Harrowing evidence from two young boys who were in the house at the time of Liam’s death was crucial to the police investigation which led to the convictions of Nyomi Fee and Rachel Trelfa.
The youngsters were immediately separated after the incident before specially trained officers carried out a series of recorded interviews with each boy.
Police have revealed it took time and sensitivity to coax the traumatised children into describing their experiences.
Officers said as they gained the children’s trust, however, it became clear they were dealing with an unprecedented level of abuse. This led to Fee and Trelfa switching from witnesses to suspects.
During the trial, the jury watched video footage of both boys’ evidence, in which they described distressing details of the violence and humiliation they suffered at the hands of the couple.
Detective inspector Rory Hamilton, senior investigating officer, said an experienced child protection officer and social worker sought advice from a child psychologist on how the boys should be questioned.
Each child was interviewed on five separate occasions in the weeks after Liam’s death.
“A lot of planning went into the interviews of both the children,” Mr Hamilton said.
“During those it became quite clear that both, along with Liam, would appear to have been subjected to a catalogue of significant abuse over quite a long period of time.
“The significance of these interviews was that clearly it took us a wee bit of time to win the trust of both children to get them to open up, and when they did what was significant was that each was corroborating each other’s [version of] events.”
One of the children said his hands and feet would be bound with cable ties to a makeshift cage constructed out of a fireguard and bars.
The abuse was so bad one of the primary-aged boys tried to escape on several occasions.
He told interviewers after he tried to escape, Fee blocked the bedroom door with a cage where she kept “vicious” pet rats.
Mr Hamilton added: “They’d gone from being very withdrawn, very wary children to being quite comfortable disclosing exactly what has gone on.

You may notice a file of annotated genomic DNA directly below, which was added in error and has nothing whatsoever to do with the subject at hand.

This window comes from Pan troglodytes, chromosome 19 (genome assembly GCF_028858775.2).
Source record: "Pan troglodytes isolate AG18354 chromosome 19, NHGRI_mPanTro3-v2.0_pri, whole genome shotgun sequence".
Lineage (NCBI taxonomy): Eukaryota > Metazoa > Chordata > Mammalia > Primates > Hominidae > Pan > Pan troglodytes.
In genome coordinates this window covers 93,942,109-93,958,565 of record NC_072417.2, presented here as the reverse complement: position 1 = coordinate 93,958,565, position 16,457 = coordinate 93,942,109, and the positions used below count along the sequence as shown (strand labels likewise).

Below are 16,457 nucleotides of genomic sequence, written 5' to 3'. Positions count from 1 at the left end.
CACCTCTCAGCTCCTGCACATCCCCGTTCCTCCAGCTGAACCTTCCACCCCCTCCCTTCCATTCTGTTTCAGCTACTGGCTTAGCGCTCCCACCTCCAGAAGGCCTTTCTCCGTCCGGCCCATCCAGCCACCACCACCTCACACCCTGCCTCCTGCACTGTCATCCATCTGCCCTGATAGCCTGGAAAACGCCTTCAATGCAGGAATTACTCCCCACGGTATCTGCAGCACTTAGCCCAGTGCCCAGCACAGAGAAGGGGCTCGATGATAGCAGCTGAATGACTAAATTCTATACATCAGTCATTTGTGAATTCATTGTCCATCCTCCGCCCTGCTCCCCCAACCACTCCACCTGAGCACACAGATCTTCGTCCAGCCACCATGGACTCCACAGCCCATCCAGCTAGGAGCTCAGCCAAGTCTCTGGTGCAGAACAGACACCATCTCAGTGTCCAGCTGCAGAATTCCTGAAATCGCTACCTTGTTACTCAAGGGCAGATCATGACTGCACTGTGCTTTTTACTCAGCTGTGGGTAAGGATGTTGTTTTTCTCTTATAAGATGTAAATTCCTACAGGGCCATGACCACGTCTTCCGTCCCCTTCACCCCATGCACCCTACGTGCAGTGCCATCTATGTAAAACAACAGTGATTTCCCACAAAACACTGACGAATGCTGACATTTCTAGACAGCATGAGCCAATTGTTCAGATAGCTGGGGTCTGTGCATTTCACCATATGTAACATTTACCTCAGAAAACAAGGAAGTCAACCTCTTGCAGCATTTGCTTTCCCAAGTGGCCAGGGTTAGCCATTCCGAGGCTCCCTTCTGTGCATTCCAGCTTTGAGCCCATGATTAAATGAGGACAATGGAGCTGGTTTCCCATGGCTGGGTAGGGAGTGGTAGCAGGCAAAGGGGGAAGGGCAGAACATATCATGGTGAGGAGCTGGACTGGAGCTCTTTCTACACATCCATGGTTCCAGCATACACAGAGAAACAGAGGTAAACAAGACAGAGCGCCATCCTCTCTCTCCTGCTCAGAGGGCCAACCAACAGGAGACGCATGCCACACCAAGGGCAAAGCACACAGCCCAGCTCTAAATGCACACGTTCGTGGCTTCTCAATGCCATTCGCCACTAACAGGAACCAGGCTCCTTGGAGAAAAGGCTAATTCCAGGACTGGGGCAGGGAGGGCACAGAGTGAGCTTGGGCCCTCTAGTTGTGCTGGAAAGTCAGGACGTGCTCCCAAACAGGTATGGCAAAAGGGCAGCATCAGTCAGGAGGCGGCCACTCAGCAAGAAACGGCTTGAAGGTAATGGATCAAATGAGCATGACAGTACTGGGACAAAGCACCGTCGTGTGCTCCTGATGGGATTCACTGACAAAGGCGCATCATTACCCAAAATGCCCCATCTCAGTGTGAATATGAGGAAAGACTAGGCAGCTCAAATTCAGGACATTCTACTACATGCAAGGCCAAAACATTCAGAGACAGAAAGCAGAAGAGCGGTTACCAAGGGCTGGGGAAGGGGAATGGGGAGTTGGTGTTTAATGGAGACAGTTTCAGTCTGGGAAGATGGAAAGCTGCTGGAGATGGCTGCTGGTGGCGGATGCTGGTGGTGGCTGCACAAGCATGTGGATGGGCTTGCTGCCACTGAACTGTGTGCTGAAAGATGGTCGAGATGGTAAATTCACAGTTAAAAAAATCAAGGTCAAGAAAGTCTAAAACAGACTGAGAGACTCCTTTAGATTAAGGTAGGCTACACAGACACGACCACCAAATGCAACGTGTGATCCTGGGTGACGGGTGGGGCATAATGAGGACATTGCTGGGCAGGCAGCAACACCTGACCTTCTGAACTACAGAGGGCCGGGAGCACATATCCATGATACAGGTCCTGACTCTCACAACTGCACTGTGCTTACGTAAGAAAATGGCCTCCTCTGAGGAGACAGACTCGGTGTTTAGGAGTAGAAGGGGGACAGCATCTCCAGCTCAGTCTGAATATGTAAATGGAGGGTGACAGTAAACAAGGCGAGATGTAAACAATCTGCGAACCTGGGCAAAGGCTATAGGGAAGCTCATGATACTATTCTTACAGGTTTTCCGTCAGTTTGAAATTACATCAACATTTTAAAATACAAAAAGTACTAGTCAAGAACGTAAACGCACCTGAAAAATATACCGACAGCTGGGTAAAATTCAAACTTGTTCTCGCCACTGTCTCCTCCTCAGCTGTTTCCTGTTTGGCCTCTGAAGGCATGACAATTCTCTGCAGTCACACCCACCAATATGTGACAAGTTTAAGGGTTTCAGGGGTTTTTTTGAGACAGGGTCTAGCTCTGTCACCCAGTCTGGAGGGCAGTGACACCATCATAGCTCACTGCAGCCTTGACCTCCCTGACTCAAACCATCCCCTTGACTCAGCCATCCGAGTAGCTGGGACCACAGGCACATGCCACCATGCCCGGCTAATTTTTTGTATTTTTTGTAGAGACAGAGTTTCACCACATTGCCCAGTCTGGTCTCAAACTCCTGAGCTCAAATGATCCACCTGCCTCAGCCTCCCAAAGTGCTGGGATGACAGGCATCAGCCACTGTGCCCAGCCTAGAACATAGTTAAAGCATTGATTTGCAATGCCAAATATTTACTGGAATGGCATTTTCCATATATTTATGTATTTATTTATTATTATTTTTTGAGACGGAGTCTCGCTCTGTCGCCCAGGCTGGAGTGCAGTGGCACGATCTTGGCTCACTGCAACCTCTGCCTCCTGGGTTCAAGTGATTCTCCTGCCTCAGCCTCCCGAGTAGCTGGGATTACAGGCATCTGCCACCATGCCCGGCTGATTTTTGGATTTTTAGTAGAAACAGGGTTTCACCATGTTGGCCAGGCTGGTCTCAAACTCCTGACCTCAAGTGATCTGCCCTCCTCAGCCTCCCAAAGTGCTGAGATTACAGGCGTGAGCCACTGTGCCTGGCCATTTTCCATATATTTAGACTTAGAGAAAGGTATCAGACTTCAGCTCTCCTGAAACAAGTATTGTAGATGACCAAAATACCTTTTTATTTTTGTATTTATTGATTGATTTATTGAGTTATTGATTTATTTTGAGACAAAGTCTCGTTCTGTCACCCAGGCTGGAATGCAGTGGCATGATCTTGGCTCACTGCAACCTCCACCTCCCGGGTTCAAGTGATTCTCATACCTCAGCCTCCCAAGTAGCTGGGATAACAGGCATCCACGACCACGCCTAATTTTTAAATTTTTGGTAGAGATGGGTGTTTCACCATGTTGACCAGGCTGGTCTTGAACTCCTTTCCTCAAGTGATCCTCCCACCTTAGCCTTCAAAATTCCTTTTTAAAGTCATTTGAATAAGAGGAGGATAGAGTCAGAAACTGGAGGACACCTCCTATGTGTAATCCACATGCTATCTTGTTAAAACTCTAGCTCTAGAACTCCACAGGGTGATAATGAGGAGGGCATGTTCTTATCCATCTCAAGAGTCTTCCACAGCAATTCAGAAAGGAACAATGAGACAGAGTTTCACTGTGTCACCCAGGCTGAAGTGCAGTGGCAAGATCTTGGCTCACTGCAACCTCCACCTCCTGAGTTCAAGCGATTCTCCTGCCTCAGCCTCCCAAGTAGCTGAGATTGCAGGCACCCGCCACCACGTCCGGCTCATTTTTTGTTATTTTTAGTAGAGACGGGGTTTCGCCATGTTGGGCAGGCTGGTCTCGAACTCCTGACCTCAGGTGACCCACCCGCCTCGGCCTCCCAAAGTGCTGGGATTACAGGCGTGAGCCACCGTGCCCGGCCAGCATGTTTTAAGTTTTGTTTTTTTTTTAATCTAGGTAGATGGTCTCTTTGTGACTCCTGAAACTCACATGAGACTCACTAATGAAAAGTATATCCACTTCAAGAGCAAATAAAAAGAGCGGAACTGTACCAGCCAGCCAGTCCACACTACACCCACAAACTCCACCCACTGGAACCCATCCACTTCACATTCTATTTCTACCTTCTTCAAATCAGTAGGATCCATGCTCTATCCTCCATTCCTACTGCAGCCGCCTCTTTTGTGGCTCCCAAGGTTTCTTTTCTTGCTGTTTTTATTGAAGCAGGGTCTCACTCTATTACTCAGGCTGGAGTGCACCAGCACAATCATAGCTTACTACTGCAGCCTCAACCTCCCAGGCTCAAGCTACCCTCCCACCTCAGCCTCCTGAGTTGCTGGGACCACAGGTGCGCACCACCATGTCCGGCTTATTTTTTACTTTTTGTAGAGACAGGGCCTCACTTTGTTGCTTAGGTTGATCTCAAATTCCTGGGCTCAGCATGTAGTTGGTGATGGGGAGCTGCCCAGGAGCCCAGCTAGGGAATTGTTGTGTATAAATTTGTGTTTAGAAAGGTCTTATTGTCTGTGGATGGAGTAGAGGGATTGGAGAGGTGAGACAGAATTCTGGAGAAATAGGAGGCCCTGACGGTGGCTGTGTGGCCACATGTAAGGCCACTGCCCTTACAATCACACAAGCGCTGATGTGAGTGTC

“The fact that they were separated, it’s not plausible for [young children] to get together, make up a story of such an elaborate nature and then be expected to stick to it. I’m in absolutely no doubt about what’s happened.”
The first interview took place within two days of Liam’s death before further meetings over the following four weeks.
As police built the case against Fee and Trelfa, they were alerted to additional comments which the children made to their foster carers in the following weeks.
Other evidence – including statements from relatives, friends, childminders, web data analysis and pathology – combined to present a compelling case against the couple.
Mr Hamilton said: “[The boys] were the only ones out with Rachel and Nyomi that were in the house on the day that Liam died. Without their evidence it would have been very difficult to get this to court.
“They were used to being in an environment where everything that they did seemed to get them into trouble.
“It was winning that trust from two strangers who were adults saying you can tell us and you won’t get into any trouble. They did a fantastic job, it’s not an easy job.
“The injuries that were explained and uncovered and the level of abuse were horrific. Fortunately these cases are few and far between and I would like to give an acknowledgement to Liam’s father Joseph and the family.”
The boys, who remain in foster care, are “thriving”, according to police.
Mr Hamilton said: “They’re going to school and doing really well.”